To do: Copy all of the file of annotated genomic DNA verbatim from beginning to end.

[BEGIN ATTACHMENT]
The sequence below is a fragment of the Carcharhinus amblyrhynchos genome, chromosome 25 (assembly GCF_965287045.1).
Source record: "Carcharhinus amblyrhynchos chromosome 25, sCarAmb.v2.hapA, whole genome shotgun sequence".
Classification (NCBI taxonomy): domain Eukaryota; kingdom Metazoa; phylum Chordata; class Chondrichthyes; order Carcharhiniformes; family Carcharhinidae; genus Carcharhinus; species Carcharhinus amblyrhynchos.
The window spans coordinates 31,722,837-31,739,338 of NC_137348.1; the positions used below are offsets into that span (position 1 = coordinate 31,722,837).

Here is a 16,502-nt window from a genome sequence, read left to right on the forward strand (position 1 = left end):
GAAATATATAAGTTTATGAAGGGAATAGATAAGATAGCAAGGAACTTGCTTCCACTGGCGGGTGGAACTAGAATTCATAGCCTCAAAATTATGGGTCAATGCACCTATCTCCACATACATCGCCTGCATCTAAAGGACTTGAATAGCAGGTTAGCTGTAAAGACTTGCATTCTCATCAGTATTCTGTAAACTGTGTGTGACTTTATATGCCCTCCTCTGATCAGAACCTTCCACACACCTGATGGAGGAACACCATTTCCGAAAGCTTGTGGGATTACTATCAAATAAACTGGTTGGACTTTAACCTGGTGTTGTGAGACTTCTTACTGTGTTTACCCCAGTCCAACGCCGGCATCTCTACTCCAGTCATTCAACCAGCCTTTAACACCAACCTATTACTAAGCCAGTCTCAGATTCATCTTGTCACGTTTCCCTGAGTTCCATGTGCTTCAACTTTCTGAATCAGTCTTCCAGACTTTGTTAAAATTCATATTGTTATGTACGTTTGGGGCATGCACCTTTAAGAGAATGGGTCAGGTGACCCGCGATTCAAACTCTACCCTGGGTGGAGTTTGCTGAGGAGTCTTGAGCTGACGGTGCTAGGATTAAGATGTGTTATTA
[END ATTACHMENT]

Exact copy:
The sequence below is a fragment of the Carcharhinus amblyrhynchos genome, chromosome 25 (assembly GCF_965287045.1).
Source record: "Carcharhinus amblyrhynchos chromosome 25, sCarAmb.v2.hapA, whole genome shotgun sequence".
Classification (NCBI taxonomy): domain Eukaryota; kingdom Metazoa; phylum Chordata; class Chondrichthyes; order Carcharhiniformes; family Carcharhinidae; genus Carcharhinus; species Carcharhinus amblyrhynchos.
The window spans coordinates 31,722,837-31,739,338 of NC_137348.1; the positions used below are offsets into that span (position 1 = coordinate 31,722,837).

Here is a 16,502-nt window from a genome sequence, read left to right on the forward strand (position 1 = left end):
GAAATATATAAGTTTATGAAGGGAATAGATAAGATAGCAAGGAACTTGCTTCCACTGGCGGGTGGAACTAGAATTCATAGCCTCAAAATTATGGGTCAATGCACCTATCTCCACATACATCGCCTGCATCTAAAGGACTTGAATAGCAGGTTAGCTGTAAAGACTTGCATTCTCATCAGTATTCTGTAAACTGTGTGTGACTTTATATGCCCTCCTCTGATCAGAACCTTCCACACACCTGATGGAGGAACACCATTTCCGAAAGCTTGTGGGATTACTATCAAATAAACTGGTTGGACTTTAACCTGGTGTTGTGAGACTTCTTACTGTGTTTACCCCAGTCCAACGCCGGCATCTCTACTCCAGTCATTCAACCAGCCTTTAACACCAACCTATTACTAAGCCAGTCTCAGATTCATCTTGTCACGTTTCCCTGAGTTCCATGTGCTTCAACTTTCTGAATCAGTCTTCCAGACTTTGTTAAAATTCATATTGTTATGTACGTTTGGGGCATGCACCTTTAAGAGAATGGGTCAGGTGACCCGCGATTCAAACTCTACCCTGGGTGGAGTTTGCTGAGGAGTCTTGAGCTGACGGTGCTAGGATTAAGATGTGTTATTA